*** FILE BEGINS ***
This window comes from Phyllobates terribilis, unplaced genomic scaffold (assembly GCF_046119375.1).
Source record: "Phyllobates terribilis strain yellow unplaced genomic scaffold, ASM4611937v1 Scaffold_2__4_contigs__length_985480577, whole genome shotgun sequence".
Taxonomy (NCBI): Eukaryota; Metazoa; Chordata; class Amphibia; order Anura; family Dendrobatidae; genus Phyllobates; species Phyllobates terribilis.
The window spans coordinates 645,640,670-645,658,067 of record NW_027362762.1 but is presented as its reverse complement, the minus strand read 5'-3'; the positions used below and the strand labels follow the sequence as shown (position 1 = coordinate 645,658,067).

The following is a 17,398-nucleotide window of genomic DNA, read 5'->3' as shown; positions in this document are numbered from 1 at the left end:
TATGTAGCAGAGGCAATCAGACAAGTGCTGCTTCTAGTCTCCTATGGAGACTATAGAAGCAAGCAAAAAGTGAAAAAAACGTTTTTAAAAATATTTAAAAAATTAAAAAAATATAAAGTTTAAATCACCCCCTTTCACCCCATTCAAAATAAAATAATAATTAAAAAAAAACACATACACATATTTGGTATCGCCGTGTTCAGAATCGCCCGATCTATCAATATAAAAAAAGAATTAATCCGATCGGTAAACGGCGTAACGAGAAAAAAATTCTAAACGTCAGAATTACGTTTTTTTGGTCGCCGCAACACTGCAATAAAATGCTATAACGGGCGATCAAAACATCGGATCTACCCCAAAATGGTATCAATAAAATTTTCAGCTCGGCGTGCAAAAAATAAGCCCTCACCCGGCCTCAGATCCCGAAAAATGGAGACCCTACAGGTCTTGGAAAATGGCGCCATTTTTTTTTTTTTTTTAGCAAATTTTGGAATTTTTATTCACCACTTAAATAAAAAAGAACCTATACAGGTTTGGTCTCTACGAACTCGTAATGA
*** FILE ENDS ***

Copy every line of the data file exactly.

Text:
This window comes from Phyllobates terribilis, unplaced genomic scaffold (assembly GCF_046119375.1).
Source record: "Phyllobates terribilis strain yellow unplaced genomic scaffold, ASM4611937v1 Scaffold_2__4_contigs__length_985480577, whole genome shotgun sequence".
Taxonomy (NCBI): Eukaryota; Metazoa; Chordata; class Amphibia; order Anura; family Dendrobatidae; genus Phyllobates; species Phyllobates terribilis.
The window spans coordinates 645,640,670-645,658,067 of record NW_027362762.1 but is presented as its reverse complement, the minus strand read 5'-3'; the positions used below and the strand labels follow the sequence as shown (position 1 = coordinate 645,658,067).

The following is a 17,398-nucleotide window of genomic DNA, read 5'->3' as shown; positions in this document are numbered from 1 at the left end:
TATGTAGCAGAGGCAATCAGACAAGTGCTGCTTCTAGTCTCCTATGGAGACTATAGAAGCAAGCAAAAAGTGAAAAAAACGTTTTTAAAAATATTTAAAAAATTAAAAAAATATAAAGTTTAAATCACCCCCTTTCACCCCATTCAAAATAAAATAATAATTAAAAAAAAACACATACACATATTTGGTATCGCCGTGTTCAGAATCGCCCGATCTATCAATATAAAAAAAGAATTAATCCGATCGGTAAACGGCGTAACGAGAAAAAAATTCTAAACGTCAGAATTACGTTTTTTTGGTCGCCGCAACACTGCAATAAAATGCTATAACGGGCGATCAAAACATCGGATCTACCCCAAAATGGTATCAATAAAATTTTCAGCTCGGCGTGCAAAAAATAAGCCCTCACCCGGCCTCAGATCCCGAAAAATGGAGACCCTACAGGTCTTGGAAAATGGCGCCATTTTTTTTTTTTTTTTAGCAAATTTTGGAATTTTTATTCACCACTTAAATAAAAAAGAACCTATACAGGTTTGGTCTCTACGAACTCGTAATGA